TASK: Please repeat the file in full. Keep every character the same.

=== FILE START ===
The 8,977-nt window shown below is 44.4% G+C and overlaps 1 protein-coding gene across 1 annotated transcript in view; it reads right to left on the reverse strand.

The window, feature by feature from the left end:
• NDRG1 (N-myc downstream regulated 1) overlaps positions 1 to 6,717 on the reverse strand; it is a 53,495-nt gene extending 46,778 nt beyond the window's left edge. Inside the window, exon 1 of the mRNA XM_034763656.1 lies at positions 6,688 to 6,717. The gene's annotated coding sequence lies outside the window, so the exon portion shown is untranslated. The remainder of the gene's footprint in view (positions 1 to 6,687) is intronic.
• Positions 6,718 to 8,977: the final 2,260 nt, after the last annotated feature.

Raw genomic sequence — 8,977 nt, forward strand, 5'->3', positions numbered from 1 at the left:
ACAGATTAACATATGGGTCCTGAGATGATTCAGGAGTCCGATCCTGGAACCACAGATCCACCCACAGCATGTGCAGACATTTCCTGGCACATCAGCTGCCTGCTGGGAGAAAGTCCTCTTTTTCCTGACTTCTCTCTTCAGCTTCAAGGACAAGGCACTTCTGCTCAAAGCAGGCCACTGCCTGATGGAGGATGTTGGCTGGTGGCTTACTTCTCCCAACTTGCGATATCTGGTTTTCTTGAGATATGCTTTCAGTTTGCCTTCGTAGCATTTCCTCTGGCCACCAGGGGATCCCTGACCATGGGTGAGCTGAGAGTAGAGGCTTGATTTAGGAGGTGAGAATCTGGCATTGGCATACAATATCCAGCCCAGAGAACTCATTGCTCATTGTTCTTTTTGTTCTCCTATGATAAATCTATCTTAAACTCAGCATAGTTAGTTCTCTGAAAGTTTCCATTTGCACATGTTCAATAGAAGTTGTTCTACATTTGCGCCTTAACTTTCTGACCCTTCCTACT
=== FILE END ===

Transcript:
The 8,977-nt window shown below is 44.4% G+C and overlaps 1 protein-coding gene across 1 annotated transcript in view; it reads right to left on the reverse strand.

The window, feature by feature from the left end:
• NDRG1 (N-myc downstream regulated 1) overlaps positions 1 to 6,717 on the reverse strand; it is a 53,495-nt gene extending 46,778 nt beyond the window's left edge. Inside the window, exon 1 of the mRNA XM_034763656.1 lies at positions 6,688 to 6,717. The gene's annotated coding sequence lies outside the window, so the exon portion shown is untranslated. The remainder of the gene's footprint in view (positions 1 to 6,687) is intronic.
• Positions 6,718 to 8,977: the final 2,260 nt, after the last annotated feature.

Raw genomic sequence — 8,977 nt, forward strand, 5'->3', positions numbered from 1 at the left:
ACAGATTAACATATGGGTCCTGAGATGATTCAGGAGTCCGATCCTGGAACCACAGATCCACCCACAGCATGTGCAGACATTTCCTGGCACATCAGCTGCCTGCTGGGAGAAAGTCCTCTTTTTCCTGACTTCTCTCTTCAGCTTCAAGGACAAGGCACTTCTGCTCAAAGCAGGCCACTGCCTGATGGAGGATGTTGGCTGGTGGCTTACTTCTCCCAACTTGCGATATCTGGTTTTCTTGAGATATGCTTTCAGTTTGCCTTCGTAGCATTTCCTCTGGCCACCAGGGGATCCCTGACCATGGGTGAGCTGAGAGTAGAGGCTTGATTTAGGAGGTGAGAATCTGGCATTGGCATACAATATCCAGCCCAGAGAACTCATTGCTCATTGTTCTTTTTGTTCTCCTATGATAAATCTATCTTAAACTCAGCATAGTTAGTTCTCTGAAAGTTTCCATTTGCACATGTTCAATAGAAGTTGTTCTACATTTGCGCCTTAACTTTCTGACCCTTCCTACT